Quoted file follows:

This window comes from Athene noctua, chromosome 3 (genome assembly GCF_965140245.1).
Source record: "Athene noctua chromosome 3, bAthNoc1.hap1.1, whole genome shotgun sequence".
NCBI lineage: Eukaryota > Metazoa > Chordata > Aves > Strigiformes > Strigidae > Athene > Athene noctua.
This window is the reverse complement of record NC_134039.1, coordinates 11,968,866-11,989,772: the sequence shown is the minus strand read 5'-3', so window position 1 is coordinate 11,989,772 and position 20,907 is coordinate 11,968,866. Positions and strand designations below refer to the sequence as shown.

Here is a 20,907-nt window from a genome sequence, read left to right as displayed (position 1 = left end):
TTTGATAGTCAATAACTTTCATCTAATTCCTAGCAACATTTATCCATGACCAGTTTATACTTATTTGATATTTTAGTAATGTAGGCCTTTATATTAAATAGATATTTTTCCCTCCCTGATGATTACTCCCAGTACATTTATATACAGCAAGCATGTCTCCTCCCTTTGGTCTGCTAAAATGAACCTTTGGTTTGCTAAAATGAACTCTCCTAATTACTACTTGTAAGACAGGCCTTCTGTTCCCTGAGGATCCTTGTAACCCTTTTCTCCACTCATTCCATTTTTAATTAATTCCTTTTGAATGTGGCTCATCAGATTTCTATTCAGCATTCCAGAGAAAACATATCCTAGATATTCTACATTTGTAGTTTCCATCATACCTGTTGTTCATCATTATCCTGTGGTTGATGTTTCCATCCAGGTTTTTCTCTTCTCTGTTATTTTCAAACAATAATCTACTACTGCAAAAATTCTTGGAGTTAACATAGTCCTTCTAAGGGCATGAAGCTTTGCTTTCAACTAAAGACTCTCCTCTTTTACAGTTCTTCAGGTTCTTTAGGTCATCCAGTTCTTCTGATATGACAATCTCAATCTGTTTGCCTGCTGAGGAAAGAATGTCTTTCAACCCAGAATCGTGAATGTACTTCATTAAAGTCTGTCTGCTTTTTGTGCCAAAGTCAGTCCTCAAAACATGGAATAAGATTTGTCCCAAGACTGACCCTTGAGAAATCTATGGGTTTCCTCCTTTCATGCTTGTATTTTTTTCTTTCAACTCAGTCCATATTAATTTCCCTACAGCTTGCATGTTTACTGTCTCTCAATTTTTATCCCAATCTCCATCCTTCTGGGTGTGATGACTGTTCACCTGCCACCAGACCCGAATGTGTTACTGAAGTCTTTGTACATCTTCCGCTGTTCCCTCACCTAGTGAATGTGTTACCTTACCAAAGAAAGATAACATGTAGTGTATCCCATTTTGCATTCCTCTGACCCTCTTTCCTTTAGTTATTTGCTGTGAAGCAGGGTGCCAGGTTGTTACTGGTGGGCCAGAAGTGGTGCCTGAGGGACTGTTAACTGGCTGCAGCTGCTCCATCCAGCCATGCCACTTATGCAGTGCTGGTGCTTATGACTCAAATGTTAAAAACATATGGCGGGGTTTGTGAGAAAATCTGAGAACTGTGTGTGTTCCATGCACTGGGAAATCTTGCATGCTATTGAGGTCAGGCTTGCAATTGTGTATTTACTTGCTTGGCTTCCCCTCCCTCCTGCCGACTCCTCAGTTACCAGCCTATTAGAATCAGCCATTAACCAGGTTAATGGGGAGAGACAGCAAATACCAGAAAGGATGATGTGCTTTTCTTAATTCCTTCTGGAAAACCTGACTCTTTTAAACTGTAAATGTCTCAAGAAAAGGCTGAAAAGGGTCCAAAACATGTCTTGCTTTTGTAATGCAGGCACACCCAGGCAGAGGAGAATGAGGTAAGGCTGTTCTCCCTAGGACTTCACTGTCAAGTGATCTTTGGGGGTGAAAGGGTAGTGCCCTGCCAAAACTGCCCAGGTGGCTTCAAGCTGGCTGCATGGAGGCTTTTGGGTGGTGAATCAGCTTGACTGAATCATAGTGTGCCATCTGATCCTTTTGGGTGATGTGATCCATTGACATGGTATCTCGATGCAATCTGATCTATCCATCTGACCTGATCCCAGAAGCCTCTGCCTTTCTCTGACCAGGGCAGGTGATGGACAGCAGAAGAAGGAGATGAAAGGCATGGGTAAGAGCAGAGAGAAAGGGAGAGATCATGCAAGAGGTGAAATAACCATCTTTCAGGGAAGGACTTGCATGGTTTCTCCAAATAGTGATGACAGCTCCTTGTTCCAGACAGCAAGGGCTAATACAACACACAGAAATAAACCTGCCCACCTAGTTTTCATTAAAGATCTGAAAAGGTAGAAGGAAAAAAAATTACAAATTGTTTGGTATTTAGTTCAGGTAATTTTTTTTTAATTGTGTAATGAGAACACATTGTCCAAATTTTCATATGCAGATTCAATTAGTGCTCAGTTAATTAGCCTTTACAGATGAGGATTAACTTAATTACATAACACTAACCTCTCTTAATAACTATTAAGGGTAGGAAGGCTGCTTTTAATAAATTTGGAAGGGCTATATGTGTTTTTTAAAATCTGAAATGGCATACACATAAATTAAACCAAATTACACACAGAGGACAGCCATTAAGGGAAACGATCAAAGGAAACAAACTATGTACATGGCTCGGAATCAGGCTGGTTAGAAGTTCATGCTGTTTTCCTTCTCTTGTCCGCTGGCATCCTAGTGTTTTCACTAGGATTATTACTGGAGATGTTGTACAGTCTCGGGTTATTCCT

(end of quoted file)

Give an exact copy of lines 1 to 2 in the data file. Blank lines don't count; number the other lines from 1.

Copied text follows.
This window comes from Athene noctua, chromosome 3 (genome assembly GCF_965140245.1).
Source record: "Athene noctua chromosome 3, bAthNoc1.hap1.1, whole genome shotgun sequence".